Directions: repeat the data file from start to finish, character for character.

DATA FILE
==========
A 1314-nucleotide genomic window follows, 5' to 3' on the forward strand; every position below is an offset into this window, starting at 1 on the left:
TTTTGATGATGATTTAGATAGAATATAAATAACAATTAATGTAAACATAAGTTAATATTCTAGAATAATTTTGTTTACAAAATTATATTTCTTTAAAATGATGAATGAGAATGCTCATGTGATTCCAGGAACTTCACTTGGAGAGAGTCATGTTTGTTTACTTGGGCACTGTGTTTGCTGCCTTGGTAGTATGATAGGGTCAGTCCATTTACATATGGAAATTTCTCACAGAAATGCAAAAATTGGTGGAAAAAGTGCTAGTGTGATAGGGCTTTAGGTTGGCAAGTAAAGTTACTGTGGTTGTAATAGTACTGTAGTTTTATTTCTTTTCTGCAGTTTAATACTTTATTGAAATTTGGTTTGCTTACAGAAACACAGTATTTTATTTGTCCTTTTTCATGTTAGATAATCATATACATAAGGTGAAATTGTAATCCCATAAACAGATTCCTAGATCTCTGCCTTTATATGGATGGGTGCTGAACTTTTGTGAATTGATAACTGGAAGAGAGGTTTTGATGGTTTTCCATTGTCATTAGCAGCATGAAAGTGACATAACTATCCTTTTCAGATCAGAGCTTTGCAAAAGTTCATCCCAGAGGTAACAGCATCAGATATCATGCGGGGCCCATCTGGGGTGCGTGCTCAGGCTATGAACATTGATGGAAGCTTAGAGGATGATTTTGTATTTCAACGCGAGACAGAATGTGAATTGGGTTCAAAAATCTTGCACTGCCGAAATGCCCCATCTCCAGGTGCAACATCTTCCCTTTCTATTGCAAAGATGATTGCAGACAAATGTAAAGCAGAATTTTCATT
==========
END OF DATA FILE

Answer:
A 1314-nucleotide genomic window follows, 5' to 3' on the forward strand; every position below is an offset into this window, starting at 1 on the left:
TTTTGATGATGATTTAGATAGAATATAAATAACAATTAATGTAAACATAAGTTAATATTCTAGAATAATTTTGTTTACAAAATTATATTTCTTTAAAATGATGAATGAGAATGCTCATGTGATTCCAGGAACTTCACTTGGAGAGAGTCATGTTTGTTTACTTGGGCACTGTGTTTGCTGCCTTGGTAGTATGATAGGGTCAGTCCATTTACATATGGAAATTTCTCACAGAAATGCAAAAATTGGTGGAAAAAGTGCTAGTGTGATAGGGCTTTAGGTTGGCAAGTAAAGTTACTGTGGTTGTAATAGTACTGTAGTTTTATTTCTTTTCTGCAGTTTAATACTTTATTGAAATTTGGTTTGCTTACAGAAACACAGTATTTTATTTGTCCTTTTTCATGTTAGATAATCATATACATAAGGTGAAATTGTAATCCCATAAACAGATTCCTAGATCTCTGCCTTTATATGGATGGGTGCTGAACTTTTGTGAATTGATAACTGGAAGAGAGGTTTTGATGGTTTTCCATTGTCATTAGCAGCATGAAAGTGACATAACTATCCTTTTCAGATCAGAGCTTTGCAAAAGTTCATCCCAGAGGTAACAGCATCAGATATCATGCGGGGCCCATCTGGGGTGCGTGCTCAGGCTATGAACATTGATGGAAGCTTAGAGGATGATTTTGTATTTCAACGCGAGACAGAATGTGAATTGGGTTCAAAAATCTTGCACTGCCGAAATGCCCCATCTCCAGGTGCAACATCTTCCCTTTCTATTGCAAAGATGATTGCAGACAAATGTAAAGCAGAATTTTCATT